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The Queen's Canadian flag is hoisted to mark her Diamond Jubilee in Ottawa on Feb. 6, 2012. (Sean Kilpatrick/Sean Kilpatrick/The Canadian Press)
The Queen's Canadian flag is hoisted to mark her Diamond Jubilee in Ottawa on Feb. 6, 2012. (Sean Kilpatrick/Sean Kilpatrick/The Canadian Press)

Why were gay-rights groups shut out of Queen's Jubilee awards process? Add to ...

Gay-rights groups aren’t among the 168 community organizations invited by the Harper government to nominate Canadians for a prestigious medal marking the Queen’s Diamond Jubilee.

Among the list, however, is REAL Women of Canada – a conservative women’s group some critics call homophobic.

The saga has left leaders in Canada’s lesbian, gay, bisexual and transgender community wondering why they were frozen out while REAL Women (which speaks out against “gay-friendly” schools, laments the “highly sexualized gay agenda” and is a frequent intervenor in gay rights court cases) was included.

“If you’re going to have them at the table, you need to balance them out,” said Helen Kennedy, executive director of Egale Canada, a gay-rights group among those not invited and one of several people who believes REAL Women is homophobic.

“They’re not on my Christmas card list, that’s for sure,” Ms. Kennedy told The Globe. “... They certainly do not reflect the progressive voice of women in this country.”

Her stand was dismissed by Gwen Landolt, an Ontario attorney and vice-president of REAL Women (an acronym for “real, equal, active for life”). Ms. Landolt said her grassroots organization is well-positioned to recommend outstanding volunteers for the medal and criticized those who’d say otherwise.

“They don’t want anybody who has a differing opinion to have any voice in Canada in any area in any thing, at any time, in any place,” Ms. Landolt said. “We’re involved with all sorts of people, and that’s why they asked us, I think, to participate in this partnership program – only because of our experience dealing with Canadians.”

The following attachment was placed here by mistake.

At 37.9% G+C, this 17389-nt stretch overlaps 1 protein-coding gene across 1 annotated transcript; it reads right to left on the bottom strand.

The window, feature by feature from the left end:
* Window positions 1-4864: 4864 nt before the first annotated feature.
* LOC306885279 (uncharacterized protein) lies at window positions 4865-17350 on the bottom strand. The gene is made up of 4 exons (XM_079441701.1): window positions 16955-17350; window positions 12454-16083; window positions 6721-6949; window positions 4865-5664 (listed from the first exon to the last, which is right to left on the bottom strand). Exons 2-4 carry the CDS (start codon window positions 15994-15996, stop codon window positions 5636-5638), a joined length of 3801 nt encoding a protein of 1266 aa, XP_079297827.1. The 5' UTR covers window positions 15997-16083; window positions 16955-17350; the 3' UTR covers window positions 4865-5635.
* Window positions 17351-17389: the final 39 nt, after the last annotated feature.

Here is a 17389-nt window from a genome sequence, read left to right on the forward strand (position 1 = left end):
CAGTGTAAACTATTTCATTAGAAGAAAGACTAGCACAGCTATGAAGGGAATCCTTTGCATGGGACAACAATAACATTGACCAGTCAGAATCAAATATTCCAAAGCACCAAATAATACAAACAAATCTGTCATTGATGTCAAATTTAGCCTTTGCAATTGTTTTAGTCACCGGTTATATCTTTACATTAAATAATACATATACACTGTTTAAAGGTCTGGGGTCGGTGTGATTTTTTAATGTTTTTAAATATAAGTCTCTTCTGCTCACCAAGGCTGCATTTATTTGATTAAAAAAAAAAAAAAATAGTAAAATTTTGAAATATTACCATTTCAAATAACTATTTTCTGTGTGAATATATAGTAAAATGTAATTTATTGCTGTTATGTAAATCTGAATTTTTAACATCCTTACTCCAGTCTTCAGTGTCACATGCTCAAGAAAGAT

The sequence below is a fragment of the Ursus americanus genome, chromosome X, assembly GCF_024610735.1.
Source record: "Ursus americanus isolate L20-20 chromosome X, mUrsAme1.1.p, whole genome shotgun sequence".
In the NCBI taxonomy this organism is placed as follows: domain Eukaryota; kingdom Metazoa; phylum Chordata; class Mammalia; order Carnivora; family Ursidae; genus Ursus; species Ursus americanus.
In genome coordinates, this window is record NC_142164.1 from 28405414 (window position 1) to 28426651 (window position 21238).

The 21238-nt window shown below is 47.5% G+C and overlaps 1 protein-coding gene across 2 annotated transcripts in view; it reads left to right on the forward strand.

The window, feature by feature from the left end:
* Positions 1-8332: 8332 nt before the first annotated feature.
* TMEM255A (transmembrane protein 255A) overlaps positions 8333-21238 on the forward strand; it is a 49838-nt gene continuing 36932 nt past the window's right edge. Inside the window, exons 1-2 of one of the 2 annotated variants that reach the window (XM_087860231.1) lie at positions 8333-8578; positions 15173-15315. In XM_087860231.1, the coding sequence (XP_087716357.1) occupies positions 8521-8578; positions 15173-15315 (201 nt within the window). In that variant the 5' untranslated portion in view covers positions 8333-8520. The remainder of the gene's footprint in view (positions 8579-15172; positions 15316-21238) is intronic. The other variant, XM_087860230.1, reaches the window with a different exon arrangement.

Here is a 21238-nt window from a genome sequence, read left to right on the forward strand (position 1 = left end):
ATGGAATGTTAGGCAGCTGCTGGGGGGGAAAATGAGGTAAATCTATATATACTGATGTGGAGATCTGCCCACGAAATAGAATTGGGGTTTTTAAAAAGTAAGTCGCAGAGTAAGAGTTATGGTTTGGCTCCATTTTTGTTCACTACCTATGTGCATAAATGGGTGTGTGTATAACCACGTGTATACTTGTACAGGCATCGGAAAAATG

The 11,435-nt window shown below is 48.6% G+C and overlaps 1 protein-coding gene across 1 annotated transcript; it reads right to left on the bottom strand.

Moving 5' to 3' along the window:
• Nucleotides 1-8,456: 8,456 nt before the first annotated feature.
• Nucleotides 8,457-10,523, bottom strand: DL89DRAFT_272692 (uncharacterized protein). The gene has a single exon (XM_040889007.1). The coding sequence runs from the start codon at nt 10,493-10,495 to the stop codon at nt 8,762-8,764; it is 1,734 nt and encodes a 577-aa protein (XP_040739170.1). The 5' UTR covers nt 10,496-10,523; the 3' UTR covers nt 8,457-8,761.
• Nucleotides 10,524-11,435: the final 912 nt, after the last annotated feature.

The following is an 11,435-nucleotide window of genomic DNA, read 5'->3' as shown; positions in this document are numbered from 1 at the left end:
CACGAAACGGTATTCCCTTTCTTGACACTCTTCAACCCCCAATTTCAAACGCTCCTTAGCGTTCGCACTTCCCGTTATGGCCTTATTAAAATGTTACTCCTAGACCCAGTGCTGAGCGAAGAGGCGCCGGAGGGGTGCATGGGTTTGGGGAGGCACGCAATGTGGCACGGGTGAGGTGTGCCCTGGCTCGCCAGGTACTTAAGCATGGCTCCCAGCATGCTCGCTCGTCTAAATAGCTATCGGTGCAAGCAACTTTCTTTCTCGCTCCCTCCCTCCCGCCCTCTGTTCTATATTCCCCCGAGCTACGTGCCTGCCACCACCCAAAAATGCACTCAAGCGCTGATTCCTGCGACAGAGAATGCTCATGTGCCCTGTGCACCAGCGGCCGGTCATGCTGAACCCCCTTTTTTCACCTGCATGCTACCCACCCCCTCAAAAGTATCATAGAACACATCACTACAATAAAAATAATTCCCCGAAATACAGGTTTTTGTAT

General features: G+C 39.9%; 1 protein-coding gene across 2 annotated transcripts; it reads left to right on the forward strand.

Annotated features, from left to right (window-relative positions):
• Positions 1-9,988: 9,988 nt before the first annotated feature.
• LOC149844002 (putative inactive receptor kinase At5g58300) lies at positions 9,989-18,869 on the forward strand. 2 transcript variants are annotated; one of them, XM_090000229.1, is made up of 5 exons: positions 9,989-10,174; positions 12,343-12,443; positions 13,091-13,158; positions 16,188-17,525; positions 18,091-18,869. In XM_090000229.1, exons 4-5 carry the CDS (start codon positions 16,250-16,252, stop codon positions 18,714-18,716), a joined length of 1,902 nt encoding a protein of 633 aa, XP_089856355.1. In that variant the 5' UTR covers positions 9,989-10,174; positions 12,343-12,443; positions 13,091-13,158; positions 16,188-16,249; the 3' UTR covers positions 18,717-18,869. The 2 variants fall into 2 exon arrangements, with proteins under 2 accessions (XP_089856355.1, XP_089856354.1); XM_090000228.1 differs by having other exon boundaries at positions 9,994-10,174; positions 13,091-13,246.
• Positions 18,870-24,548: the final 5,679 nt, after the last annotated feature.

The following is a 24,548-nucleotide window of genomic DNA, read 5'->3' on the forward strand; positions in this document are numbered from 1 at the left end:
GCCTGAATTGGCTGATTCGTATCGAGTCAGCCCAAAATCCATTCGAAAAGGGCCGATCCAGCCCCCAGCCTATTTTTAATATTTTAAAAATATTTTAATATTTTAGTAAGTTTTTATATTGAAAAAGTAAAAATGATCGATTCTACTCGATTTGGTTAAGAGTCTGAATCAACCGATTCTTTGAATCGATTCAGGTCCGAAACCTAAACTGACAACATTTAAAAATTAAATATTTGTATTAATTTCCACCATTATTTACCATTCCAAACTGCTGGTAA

There are 33 organizations, including REAL Women, among the “social and volunteer” category of groups invited last month to participate. They include major agencies such as Mothers Against Drunk Driving, Big Brothers Big Sisters of Canada and the YMCA. Most of the 32 other groups have stayed out of the debate, and declined comment, but REAL Women’s presence caught the attention of some of them.

“My personal opinion is I don’t think they have a right to be at the table. That’s my personal opinion,” said a leader of one of the 33 organizations. The leader, who is gay, asked not to be identified because his organization was staying neutral. “Why are we allowing this group to, you know, potentially give out medals for service that are [given]because they’ve exploited or put down another part of the population?”

Such calls for exclusion are intolerant, Ms. Landolt counters. “Their approach is anyone who disagrees with them should be oppressed, should be shut out of community. It’s terrible intolerance,” she said.

REAL Women is outspoken on several issues: They are strictly anti-abortion, believe in the traditional definition of marriage, oppose Canada’s “promoting [of]easy divorce legislation” and say the Supreme Court has too much power. They say Winnipeg’s Human Rights Museum project was spearheaded by “left-wing extremists” that included “representatives of homosexual and feminist interests.”

They also have criticized the “wayward” Michaëlle Jean, the former governor-general, who they say “cavorted” with separatists and Liberals. They wrote that Ms. Jean “appears to be a lightweight with little or no grasp of Canadian history, culture or traditions.” (A spokeswoman said Ms. Jean, now chancellor at the University of Ottawa, wouldn’t comment on the issue.)

This did not deter the office of Ms. Jean’s successor, Governor-General David Johnston, from inviting REAL Women of Canada – an order Rideau Hall says came from the federal government.

“The government of Canada identified and invited partnering organizations, including non-governmental organizations at the national, provincial and community levels, to participate in the Queen Elizabeth II Diamond Jubilee Medal program,” Marie-Pierre Bélanger, a Rideau Hall spokeswoman, said in an e-mail, later adding: “Our office is taking note of the concerns expressed.”

Ms. Landolt and other groups say they never applied and have no idea how their names were added to the list.

The Diamond Jubilee medal will be given to 60,000 Canadians to make the 60th anniversary of the Queen’s ascension to the throne. Provinces were also invited to nominate people. The volunteer organizations, including REAL Women, were allotted 33 nominations in most cases. The opportunity – not the controversy – is where most other agencies are focusing their efforts.

“I think [REAL Women and Egale]are both organizations that have a mission and have people executing that mission, and that's where our involvement ends,” said Ruth MacKenzie, president and chief executive officer of Volunteer Canada, which was also invited to participate. “Our focus is on recognizing Canadians.”

The exclusion of gay rights groups nonetheless sends a message, Egale’s Ms. Kennedy said.

“I’m disappointed that there isn’t a more equitable playing field in terms of the decision-makers about these medals,” she said. “These are important signifiers, I think, for people to see.”

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